Quick Take:

Dean Quarnstrom died in 2021 and his son Evan has spent the year since traveling the world, mourning and reading his dad’s journals, which chronicle his days hovering on the fringes of Ken Kesey’s Merry Pranksters in 1960s Santa Cruz. Dean describes the Pranksters as “pretentious,” “untrustworthy” and a “bunch of a--holes.” As he reads his father’s writing, Evan relives the counterculture generation — including his dad’s stories about Janis Joplin, the Grateful Dead and Hells Angels — and gets to know a side of his father he never knew.

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“The Pranksters are a bunch of a–holes.”

My late father wrote that after spending years hovering on the fringes of the Merry Pranksters — the 1960s band of hippies, social critics and acid-trippers who orbited around author Ken Kesey and spent time drifting about Santa Cruz County well before my birth.

But according to my dad, Dean Quarnstrom, who chronicled his time with the Pranksters in his journals, they were also pretentious, untrustworthy and noninclusive as they followed Kesey, their unquestioned leader.

I’ve been reading the journals since my father’s passing in 2021. It’s helping me better understand him, after divorce and court-determined custody visits limited our relationship when I was younger.

Reviewing my father’s writings — many of which he wrote while serving 2½ years in prison for “conspiring to import and possess marijuana” — and his trove of corresponding films and photos has been emotional, but rewarding. I’ve realized we have more in common than I thought.

My father, and others like him in the 60s, flocked to the Bay Area in search of an alternate lifestyle.

Me too. I’m on a journey with similar motives, but my path has led me to South America, Indonesia and now India.

Actually, I am about to complete one year of traveling around the world. Lately, I have delved into the fascinating customs of the world’s most populous nation and am on my way to mastering the art of eating without utensils.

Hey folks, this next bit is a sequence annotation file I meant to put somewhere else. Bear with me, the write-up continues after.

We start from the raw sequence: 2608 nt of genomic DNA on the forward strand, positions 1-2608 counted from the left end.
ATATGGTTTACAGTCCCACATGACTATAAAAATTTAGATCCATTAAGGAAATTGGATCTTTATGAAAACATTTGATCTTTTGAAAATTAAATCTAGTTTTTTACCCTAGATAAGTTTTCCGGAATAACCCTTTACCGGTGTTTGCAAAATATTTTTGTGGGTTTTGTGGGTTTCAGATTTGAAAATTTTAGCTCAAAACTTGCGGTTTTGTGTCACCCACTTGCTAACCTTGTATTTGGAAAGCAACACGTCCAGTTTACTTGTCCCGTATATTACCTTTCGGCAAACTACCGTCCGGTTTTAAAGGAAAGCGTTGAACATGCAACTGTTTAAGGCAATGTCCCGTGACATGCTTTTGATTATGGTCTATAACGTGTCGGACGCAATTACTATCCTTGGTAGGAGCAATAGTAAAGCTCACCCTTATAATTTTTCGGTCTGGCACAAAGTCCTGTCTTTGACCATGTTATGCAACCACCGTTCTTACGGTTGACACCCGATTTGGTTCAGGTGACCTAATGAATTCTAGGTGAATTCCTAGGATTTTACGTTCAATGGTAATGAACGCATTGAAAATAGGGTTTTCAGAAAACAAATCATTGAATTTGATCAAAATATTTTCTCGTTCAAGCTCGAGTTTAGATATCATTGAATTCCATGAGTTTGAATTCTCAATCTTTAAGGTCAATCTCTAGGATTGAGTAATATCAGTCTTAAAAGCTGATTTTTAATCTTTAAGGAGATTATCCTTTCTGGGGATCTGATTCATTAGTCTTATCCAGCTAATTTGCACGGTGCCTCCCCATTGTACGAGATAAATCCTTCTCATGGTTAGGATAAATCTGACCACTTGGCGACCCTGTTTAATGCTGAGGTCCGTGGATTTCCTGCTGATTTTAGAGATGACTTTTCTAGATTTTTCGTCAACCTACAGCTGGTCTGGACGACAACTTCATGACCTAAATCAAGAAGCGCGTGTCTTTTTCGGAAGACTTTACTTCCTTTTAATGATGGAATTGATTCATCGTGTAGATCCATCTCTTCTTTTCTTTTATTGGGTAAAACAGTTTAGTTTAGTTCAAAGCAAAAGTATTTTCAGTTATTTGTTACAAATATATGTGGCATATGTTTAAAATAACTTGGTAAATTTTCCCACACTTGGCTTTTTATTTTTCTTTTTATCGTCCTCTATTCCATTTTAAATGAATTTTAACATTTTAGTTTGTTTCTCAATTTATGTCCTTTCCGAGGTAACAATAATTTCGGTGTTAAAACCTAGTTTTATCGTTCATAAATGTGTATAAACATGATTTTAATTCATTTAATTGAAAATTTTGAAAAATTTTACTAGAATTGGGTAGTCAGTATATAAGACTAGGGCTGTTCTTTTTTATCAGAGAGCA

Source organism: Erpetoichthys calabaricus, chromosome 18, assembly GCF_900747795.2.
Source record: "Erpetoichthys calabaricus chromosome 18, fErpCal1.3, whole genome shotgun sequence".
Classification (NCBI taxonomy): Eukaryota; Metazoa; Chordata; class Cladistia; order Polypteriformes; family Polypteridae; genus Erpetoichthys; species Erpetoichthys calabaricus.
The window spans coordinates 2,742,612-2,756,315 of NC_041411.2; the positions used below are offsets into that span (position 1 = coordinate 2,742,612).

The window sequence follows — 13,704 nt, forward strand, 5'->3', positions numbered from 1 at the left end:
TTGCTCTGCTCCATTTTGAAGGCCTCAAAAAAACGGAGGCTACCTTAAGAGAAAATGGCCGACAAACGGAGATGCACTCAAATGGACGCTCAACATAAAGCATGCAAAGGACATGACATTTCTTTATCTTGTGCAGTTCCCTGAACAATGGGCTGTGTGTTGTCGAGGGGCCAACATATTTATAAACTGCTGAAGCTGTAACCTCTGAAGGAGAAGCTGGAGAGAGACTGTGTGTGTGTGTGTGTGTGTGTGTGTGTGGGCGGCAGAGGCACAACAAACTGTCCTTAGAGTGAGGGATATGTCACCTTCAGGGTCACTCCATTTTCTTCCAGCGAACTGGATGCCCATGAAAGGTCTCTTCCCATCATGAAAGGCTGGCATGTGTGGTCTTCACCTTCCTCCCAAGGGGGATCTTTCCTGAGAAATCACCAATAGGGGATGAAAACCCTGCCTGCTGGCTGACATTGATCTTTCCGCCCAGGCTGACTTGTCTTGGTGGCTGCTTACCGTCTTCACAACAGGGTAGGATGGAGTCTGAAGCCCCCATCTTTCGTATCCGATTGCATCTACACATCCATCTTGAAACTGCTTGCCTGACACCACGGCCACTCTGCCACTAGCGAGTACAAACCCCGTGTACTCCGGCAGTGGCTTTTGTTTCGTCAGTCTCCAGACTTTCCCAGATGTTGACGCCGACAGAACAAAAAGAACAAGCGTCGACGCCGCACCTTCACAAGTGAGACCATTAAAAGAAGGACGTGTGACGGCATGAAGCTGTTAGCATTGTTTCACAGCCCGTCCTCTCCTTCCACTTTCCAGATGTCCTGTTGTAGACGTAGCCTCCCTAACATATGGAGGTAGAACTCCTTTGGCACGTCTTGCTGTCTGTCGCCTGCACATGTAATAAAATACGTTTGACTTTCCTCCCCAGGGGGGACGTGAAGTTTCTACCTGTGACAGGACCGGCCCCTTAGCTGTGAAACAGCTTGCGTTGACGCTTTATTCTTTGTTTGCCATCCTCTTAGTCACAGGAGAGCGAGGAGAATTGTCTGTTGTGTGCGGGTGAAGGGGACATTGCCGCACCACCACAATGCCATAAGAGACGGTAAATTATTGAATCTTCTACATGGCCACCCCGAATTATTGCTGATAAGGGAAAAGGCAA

Dreaming of this trip and putting the plans into action required nontraditional thinking about my life’s goals. My dad had those thoughts, too.

My dad wasn’t one of the Pranksters, but his older brother, Lee Quarnstrom, was part of the “in” crowd that drove across the country on an influential, psychedelic bus they called the “Further.”

Inside the Merry Pranksters' painted bus called
The Merry Pranksters rode around in a painted bus called “Further” and explored the psychic possibilities of LSD, before it became illegal. Dean Quarnstrom chronicled it. Credit: Dean Quarnstrom

Growing up, I was indifferent about the Pranksters and my family’s connections.

That changed as I sorted through my dad’s words.

He depicts the group much differently than Tom Wolfe did in his 1968 book, “The Electric Kool-Aid Acid Test,” which catapulted Wolfe and the Pranksters to fame and included a glamorous first-hand narrative of Wolfe’s time with the Pranksters, including at a Soquel house known as “the Spread.”

“All the excitement and great moments in Wolfe’s book were all true, but they were rare. Many days, the Pranksters were hung over, coming down, freaked out and sick,” my father wrote.

“Bottom line, they were sponges with rare moments of gut-wrenching insight,” he continued.

He also admitted he was an outsider: “I was never really made to feel ‘on the bus’ by the Pranksters. I was always Lee’s little brother.”

Lee Quarnstrom, Evan's uncle, at a 1960s party.
Lee Quarnstrom, Evan’s uncle, at a 1960s party. Credit: Dean Quarnstrom

My father recounts stories of LSD-fueled Prankster parties with the Hells Angels that took place at their cabins in the Santa Cruz Mountains town of La Honda. These parties partly defined the Pranksters and made them legendary, but they also had a dark side.

He told stories of the Hells Angels tying up and dangling his friend from the cabin’s rafters. And he witnessed other disturbing violence that sickened him, like the Angels taking advantage of heavily drugged women.